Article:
How We Do It

Here are a few examples of how I navigated food choices with my kids. The oldest wouldn’t eat whole beans but he would eat them puréed so I often ran them through the food processor. Now a year and a half later he still doesn’t like whole beans but we serve him a small amount and tell him he has to eat them; I still puree them sometimes. Our younger son has always loved whole beans and will eat them plain. Both of our sons have developed a love for spinach, lettuce, and other greens. We allowed them to use a dip or salad dressing in the beginning but now they will eat greens without accompaniment. Before the younger son could effectively chew the leaves I would make smoothies to give him a good dose of greens.

Eating his leaves.

Eating his leaves.

5 Tips for Introducing New (Healthy) Foods

Husband and son sharing salad

1. Let Them See You Eat

My kids always want what I’m eating. We are an example for our kids, either a good one or a bad one. Our boys didn’t want to have anything to do with walnuts when we first introduced them, but my husband would eat them so my kids began to eat them too. Now they have walnuts at least 5 days a week.

2. When in Doubt, Add a Sauce or Dip

Kids love to dip! Dipping keep their hands busy, it gives them a job, and keeps their attention. I’m not opposed to ketchup but we spring for “better” ketchup’s that aren’t loaded with tons of unnecessary ingredients. Also try mustard, salad dressing, nut or seed butters, or homemade sauces made with puréed steamed veggies and nutritional yeast, like this All Purpose Green Sauce. I have small condiment cups that my boys love. If I want them to eat something they wouldn’t normally eat I’ll put it in those condiment cups, I don’t do it often so it maintains the mystique.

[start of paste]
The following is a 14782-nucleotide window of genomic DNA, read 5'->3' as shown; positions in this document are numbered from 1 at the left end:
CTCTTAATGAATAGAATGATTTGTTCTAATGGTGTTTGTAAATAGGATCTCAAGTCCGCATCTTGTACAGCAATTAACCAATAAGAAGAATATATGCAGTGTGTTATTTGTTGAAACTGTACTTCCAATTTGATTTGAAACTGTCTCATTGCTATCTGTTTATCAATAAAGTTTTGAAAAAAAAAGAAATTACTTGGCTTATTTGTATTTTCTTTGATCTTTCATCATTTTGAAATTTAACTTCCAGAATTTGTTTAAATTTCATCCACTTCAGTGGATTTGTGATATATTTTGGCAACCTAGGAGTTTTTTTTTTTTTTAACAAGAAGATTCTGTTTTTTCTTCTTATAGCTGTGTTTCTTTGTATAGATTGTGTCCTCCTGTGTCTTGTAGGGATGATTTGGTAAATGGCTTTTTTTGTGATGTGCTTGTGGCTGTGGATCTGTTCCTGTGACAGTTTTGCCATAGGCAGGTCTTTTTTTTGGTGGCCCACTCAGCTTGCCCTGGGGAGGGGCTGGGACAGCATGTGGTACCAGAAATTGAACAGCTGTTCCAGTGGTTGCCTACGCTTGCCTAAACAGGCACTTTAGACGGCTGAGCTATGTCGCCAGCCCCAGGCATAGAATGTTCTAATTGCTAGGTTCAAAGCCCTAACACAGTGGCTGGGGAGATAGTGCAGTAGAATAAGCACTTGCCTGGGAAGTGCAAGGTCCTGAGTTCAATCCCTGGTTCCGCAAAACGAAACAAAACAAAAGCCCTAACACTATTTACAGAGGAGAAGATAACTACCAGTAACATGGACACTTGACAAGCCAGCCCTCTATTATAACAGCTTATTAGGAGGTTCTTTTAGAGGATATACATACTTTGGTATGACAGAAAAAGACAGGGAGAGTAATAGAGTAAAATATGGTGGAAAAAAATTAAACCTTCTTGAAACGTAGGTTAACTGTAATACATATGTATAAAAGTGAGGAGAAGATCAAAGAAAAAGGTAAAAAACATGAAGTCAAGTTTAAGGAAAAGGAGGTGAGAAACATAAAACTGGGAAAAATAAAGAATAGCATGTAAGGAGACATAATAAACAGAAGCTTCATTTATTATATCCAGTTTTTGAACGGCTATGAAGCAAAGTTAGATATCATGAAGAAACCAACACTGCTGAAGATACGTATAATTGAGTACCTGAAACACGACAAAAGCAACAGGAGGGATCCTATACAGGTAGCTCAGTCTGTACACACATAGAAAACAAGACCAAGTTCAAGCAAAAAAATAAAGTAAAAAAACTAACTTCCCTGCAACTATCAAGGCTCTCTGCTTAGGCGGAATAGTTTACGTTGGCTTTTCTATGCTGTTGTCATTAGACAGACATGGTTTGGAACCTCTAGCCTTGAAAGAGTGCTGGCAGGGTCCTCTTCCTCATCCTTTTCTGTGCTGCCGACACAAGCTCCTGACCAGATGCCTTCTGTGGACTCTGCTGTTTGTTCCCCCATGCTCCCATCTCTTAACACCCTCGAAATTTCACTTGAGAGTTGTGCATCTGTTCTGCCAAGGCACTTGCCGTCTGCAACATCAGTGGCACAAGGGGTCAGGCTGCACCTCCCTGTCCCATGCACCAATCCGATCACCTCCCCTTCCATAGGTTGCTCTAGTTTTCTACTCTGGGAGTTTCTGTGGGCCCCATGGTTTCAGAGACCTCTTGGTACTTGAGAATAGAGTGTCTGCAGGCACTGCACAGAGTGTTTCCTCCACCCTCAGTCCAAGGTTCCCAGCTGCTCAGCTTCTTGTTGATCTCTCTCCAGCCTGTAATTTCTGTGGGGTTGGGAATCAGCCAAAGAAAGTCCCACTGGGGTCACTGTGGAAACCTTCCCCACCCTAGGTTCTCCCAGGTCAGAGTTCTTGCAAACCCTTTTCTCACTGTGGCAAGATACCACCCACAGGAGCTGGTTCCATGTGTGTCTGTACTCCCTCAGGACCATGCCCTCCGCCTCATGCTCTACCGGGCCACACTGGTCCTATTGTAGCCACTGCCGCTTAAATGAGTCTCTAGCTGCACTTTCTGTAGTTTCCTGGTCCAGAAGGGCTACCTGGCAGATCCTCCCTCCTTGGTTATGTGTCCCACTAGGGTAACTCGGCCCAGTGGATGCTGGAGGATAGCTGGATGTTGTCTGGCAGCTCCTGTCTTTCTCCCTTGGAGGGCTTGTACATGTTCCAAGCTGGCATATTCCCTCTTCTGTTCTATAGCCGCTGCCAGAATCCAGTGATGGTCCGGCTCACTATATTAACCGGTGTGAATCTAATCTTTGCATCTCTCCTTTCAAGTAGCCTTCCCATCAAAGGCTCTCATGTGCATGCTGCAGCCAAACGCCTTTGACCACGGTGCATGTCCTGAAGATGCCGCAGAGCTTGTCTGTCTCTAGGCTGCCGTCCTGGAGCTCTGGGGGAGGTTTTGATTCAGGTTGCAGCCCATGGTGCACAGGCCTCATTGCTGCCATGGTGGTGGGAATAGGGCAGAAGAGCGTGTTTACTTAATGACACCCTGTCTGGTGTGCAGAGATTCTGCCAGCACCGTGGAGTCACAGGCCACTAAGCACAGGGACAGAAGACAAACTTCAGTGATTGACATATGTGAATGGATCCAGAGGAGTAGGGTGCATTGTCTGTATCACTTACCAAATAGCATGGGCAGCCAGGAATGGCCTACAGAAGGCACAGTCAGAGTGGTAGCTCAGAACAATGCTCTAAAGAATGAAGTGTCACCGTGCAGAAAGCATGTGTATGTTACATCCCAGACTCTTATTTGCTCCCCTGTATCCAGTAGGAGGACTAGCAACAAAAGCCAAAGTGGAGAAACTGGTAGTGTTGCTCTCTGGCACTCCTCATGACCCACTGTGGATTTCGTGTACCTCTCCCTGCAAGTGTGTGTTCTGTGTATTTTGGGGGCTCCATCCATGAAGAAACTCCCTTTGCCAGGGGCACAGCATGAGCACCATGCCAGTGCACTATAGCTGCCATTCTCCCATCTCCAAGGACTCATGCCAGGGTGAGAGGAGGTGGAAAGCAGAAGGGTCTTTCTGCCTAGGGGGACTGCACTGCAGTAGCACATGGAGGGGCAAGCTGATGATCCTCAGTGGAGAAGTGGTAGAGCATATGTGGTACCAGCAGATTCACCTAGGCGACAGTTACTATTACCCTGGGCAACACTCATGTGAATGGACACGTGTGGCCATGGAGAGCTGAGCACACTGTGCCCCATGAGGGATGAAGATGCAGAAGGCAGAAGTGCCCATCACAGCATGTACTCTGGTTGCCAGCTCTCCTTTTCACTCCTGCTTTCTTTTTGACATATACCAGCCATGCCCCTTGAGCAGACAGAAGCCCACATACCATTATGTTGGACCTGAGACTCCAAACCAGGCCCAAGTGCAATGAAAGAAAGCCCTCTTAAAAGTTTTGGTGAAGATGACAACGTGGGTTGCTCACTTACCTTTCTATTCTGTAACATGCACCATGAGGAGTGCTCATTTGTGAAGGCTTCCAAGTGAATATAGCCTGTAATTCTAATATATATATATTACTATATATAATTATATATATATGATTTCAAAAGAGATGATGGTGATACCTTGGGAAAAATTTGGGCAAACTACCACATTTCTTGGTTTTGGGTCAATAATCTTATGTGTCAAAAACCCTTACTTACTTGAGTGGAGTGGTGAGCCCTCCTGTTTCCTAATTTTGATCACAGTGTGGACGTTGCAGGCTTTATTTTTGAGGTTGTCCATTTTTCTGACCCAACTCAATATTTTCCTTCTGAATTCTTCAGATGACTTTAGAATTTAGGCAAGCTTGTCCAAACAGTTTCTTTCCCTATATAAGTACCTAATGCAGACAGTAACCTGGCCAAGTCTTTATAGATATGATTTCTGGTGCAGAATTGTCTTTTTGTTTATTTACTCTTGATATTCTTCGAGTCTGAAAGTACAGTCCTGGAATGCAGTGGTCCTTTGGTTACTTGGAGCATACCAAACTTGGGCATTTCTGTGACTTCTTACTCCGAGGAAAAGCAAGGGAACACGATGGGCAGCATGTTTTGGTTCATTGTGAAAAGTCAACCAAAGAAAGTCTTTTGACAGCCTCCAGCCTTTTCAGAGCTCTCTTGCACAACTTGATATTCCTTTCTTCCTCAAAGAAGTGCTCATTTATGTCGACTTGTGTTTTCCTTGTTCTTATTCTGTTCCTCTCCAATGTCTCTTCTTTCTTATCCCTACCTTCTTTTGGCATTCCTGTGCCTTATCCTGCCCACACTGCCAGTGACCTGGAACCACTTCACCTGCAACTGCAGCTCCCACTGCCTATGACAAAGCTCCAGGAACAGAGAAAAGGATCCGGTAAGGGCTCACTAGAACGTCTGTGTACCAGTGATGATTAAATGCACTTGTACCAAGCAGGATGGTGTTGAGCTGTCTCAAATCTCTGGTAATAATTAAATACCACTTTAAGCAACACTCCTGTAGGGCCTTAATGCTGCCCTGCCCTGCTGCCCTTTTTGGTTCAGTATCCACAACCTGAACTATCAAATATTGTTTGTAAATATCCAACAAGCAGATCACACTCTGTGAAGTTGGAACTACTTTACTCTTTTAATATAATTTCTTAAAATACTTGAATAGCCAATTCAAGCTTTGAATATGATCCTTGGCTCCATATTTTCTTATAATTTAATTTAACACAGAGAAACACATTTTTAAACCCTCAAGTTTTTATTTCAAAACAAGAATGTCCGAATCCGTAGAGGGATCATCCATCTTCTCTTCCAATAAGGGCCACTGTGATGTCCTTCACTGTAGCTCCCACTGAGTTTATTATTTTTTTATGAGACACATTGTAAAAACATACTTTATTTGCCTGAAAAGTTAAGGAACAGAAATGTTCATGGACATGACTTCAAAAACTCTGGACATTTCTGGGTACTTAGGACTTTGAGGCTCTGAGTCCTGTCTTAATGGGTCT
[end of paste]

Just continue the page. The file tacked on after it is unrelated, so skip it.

3. Purée

If your child has an aversion to big chunks of veggies I think puréeing them is a great idea. My kids developed a taste for those veggies and eat them well (sometimes). I would prepare broccoli, squash, tomatoes, mushrooms, etc. and puree them to serve over pasta or on pizza

4. Keep on Swimming Trying

You’ve all heard that it takes many, many attempts for an infant to accept a new food. Don’t expect your bigger kids to be any easier. Just keep trying, they may not like everything but it’s likely they will accept many of the new foods you offer.